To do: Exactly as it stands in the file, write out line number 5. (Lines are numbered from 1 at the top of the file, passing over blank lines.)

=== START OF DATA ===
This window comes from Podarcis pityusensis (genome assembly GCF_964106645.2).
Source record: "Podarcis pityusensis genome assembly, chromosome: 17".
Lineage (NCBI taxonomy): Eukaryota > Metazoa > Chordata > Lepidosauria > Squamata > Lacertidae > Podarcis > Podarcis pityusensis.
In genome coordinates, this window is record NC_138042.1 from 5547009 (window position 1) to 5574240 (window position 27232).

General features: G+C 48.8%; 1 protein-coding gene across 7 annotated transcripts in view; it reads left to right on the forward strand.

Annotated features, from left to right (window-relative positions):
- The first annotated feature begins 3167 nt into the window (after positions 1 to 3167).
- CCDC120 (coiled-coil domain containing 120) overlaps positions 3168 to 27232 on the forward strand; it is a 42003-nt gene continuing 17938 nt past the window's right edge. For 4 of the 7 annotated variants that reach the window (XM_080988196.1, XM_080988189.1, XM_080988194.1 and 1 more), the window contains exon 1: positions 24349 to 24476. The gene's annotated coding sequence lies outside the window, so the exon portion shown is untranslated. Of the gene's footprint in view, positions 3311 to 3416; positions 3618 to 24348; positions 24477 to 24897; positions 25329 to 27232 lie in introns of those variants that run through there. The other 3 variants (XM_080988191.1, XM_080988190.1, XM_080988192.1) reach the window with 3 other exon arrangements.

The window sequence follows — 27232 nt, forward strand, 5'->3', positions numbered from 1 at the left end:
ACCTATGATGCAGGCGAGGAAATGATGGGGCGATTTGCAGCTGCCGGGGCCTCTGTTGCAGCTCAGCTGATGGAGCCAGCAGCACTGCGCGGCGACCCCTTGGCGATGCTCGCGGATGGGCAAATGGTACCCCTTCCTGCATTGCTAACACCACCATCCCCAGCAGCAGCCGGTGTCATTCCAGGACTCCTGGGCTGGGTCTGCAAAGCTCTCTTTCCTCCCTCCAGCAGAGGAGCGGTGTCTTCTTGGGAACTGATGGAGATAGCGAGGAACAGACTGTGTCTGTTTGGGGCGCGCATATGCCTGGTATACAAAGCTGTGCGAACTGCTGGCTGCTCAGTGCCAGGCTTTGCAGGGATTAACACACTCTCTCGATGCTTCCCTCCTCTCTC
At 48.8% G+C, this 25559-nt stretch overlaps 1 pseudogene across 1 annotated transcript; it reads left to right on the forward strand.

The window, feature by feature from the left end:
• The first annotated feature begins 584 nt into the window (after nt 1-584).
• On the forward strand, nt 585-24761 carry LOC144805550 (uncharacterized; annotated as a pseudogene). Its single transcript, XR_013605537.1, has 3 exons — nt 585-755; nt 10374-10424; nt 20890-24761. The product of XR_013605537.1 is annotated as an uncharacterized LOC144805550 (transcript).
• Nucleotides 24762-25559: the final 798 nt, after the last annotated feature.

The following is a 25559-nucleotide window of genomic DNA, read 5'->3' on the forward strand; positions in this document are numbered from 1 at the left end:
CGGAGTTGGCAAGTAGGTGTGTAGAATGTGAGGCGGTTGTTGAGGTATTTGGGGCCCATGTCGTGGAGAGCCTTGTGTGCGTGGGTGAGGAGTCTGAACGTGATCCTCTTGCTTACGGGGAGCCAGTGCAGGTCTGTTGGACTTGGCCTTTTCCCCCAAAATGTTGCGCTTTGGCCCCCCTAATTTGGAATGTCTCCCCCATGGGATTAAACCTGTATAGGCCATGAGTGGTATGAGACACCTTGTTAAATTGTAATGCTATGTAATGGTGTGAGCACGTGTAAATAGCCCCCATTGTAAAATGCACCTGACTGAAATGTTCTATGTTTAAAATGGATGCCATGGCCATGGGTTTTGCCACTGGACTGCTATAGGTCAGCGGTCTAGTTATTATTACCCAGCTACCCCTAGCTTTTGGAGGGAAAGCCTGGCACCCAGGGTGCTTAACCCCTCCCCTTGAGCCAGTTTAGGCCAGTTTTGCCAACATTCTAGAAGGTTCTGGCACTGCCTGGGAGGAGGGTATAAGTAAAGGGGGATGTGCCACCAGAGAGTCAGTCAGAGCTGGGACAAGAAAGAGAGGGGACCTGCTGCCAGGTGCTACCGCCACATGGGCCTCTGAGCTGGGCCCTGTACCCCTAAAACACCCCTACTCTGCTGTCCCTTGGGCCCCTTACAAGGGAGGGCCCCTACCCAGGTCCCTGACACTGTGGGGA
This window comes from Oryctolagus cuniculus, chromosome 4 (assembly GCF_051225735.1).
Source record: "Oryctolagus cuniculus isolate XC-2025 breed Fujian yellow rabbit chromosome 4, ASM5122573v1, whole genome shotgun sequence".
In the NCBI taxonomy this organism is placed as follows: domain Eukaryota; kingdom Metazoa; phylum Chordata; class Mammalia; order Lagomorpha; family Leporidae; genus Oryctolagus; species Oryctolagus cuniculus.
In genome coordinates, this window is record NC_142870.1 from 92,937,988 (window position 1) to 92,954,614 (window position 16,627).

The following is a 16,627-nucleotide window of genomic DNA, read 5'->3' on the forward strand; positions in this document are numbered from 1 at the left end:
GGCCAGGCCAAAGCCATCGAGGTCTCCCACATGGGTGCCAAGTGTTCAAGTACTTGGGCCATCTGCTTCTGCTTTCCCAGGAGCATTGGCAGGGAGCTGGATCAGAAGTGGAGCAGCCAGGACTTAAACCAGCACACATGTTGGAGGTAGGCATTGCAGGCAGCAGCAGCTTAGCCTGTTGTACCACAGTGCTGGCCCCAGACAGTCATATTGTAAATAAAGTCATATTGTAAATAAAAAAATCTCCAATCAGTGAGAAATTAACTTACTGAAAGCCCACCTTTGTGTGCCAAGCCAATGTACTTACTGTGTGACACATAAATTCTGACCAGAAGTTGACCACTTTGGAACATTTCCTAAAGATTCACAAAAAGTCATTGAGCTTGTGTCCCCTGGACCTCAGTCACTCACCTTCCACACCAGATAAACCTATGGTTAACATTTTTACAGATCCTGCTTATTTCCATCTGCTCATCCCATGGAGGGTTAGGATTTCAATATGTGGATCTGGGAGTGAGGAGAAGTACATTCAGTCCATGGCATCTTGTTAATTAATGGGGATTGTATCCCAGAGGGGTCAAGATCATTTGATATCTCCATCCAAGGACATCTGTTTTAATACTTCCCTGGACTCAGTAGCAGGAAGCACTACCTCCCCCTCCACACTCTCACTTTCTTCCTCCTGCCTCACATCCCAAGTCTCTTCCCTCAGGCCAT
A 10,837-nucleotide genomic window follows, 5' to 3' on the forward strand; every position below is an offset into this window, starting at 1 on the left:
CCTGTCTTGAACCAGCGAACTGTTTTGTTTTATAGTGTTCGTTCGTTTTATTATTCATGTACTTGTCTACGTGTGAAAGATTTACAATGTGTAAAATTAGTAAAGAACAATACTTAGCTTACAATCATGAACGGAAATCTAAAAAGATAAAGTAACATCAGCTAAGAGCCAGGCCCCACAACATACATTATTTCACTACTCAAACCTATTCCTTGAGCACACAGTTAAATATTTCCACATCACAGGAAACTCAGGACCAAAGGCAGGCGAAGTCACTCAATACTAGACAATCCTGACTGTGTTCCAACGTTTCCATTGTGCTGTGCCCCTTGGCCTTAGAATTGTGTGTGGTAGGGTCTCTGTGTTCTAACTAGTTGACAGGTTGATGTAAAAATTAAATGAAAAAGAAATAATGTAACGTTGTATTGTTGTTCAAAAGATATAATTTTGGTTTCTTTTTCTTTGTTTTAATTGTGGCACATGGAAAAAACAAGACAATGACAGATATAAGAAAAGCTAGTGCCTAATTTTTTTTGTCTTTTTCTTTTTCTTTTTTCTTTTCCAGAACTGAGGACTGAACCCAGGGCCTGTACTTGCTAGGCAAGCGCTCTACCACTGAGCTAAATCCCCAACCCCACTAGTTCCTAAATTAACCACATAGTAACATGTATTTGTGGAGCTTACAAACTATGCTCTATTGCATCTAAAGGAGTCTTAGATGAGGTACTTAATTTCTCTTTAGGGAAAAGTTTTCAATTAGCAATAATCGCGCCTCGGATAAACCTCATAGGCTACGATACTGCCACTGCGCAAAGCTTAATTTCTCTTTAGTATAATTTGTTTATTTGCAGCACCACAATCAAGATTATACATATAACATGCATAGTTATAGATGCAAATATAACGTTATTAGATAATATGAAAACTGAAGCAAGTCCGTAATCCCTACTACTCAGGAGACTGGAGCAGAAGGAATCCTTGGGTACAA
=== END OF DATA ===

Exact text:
General features: G+C 48.8%; 1 protein-coding gene across 7 annotated transcripts in view; it reads left to right on the forward strand.